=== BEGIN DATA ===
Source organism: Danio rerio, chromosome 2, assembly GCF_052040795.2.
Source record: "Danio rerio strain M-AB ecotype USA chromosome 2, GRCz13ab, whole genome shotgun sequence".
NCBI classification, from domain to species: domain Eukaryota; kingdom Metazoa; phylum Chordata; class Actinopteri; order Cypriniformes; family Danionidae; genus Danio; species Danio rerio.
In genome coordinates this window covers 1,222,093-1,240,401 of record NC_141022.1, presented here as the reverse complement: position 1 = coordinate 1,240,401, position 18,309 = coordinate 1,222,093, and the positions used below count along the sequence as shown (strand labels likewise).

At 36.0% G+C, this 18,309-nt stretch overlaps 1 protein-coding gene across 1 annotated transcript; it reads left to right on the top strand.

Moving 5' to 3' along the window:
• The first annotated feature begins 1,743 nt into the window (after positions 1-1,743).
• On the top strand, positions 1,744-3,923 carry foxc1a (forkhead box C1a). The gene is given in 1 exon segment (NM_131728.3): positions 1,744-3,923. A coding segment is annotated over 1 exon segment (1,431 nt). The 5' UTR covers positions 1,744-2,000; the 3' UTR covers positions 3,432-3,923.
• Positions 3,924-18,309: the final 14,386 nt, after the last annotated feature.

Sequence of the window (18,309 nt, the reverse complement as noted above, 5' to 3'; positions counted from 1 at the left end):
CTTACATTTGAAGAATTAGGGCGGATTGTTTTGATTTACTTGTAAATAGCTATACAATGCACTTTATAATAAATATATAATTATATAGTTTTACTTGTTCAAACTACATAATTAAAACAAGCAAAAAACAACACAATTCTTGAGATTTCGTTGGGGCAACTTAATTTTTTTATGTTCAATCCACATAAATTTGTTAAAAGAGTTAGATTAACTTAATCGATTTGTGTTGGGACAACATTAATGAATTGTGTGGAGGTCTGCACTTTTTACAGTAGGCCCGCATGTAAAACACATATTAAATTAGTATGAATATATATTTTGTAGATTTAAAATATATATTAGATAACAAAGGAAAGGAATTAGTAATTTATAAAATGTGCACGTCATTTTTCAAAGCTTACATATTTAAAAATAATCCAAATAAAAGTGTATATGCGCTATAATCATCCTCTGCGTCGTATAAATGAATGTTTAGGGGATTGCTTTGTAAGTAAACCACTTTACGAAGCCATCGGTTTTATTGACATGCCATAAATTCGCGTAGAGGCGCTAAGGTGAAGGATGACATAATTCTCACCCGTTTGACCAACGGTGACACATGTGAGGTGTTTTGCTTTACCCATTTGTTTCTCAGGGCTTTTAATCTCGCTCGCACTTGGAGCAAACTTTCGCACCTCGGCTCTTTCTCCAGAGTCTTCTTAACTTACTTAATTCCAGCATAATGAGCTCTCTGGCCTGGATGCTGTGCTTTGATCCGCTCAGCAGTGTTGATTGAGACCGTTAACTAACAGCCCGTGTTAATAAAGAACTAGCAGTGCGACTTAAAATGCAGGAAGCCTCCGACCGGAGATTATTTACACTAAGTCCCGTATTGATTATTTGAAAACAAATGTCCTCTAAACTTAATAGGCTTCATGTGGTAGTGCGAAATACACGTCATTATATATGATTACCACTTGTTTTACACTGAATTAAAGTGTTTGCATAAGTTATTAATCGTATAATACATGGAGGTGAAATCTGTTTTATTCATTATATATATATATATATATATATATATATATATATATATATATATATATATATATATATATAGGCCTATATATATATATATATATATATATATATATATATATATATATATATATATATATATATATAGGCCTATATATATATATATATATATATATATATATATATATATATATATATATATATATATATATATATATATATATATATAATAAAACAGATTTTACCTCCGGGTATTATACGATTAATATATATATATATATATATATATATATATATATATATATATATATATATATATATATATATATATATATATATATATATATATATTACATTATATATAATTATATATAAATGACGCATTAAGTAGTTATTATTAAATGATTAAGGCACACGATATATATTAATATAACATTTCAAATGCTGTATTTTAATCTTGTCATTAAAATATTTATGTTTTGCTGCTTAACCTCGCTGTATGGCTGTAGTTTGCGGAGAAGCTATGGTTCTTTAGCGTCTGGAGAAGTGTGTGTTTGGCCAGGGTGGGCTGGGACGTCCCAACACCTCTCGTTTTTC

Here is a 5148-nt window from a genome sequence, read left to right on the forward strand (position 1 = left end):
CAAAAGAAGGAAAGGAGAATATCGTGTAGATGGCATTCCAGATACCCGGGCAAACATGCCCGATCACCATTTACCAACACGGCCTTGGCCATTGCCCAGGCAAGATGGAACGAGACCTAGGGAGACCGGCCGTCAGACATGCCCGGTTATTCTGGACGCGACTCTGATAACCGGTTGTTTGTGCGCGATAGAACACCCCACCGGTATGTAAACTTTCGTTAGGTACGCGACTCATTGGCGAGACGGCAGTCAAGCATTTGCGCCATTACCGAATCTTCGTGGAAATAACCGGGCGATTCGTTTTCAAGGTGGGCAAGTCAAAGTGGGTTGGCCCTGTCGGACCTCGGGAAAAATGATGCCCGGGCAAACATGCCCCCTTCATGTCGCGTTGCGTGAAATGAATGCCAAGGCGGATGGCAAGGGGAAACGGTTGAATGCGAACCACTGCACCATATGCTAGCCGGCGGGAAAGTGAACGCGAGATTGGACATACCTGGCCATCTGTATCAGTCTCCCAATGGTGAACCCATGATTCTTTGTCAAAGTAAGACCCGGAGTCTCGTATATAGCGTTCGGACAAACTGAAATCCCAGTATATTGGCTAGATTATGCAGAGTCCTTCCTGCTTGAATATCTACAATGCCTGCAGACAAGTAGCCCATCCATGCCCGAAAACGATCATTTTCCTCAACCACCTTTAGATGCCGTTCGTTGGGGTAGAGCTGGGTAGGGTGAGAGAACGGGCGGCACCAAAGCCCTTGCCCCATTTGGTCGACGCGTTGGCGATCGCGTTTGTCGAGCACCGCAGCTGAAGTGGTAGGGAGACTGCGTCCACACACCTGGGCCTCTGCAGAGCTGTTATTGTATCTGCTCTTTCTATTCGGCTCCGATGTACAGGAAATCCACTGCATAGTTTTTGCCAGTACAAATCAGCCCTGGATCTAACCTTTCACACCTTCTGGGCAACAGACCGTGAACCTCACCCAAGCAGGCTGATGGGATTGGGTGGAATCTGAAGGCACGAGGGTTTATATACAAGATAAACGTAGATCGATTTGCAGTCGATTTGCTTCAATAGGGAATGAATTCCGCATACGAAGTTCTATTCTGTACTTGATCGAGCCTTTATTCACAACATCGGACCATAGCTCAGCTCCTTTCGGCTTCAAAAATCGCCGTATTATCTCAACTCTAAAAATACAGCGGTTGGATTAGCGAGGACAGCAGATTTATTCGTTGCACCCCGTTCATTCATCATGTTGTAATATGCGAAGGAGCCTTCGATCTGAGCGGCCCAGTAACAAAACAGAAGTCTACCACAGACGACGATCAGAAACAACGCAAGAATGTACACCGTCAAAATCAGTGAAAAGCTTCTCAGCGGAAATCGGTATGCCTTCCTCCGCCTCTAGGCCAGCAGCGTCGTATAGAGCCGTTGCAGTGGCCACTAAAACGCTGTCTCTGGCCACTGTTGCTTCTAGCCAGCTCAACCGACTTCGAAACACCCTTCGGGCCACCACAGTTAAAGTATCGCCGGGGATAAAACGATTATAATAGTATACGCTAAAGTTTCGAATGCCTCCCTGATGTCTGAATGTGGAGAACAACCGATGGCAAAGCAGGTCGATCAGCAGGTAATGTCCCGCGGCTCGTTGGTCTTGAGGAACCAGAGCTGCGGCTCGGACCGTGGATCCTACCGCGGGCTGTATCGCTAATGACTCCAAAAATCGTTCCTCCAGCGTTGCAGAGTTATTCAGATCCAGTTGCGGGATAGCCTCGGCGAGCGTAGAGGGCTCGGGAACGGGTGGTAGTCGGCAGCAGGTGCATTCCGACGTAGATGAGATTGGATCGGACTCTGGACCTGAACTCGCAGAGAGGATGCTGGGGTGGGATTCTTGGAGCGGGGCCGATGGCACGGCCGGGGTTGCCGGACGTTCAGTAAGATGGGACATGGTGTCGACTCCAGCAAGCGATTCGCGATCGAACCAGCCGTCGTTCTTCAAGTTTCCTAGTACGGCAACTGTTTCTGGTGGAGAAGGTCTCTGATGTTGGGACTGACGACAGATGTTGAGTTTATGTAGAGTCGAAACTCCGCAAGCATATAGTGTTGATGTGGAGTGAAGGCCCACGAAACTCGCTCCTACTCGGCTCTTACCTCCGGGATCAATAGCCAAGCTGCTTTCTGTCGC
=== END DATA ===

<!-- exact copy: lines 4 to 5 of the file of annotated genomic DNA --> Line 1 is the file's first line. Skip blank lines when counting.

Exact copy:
In genome coordinates this window covers 1,222,093-1,240,401 of record NC_141022.1, presented here as the reverse complement: position 1 = coordinate 1,240,401, position 18,309 = coordinate 1,222,093, and the positions used below count along the sequence as shown (strand labels likewise).

At 36.0% G+C, this 18,309-nt stretch overlaps 1 protein-coding gene across 1 annotated transcript; it reads left to right on the top strand.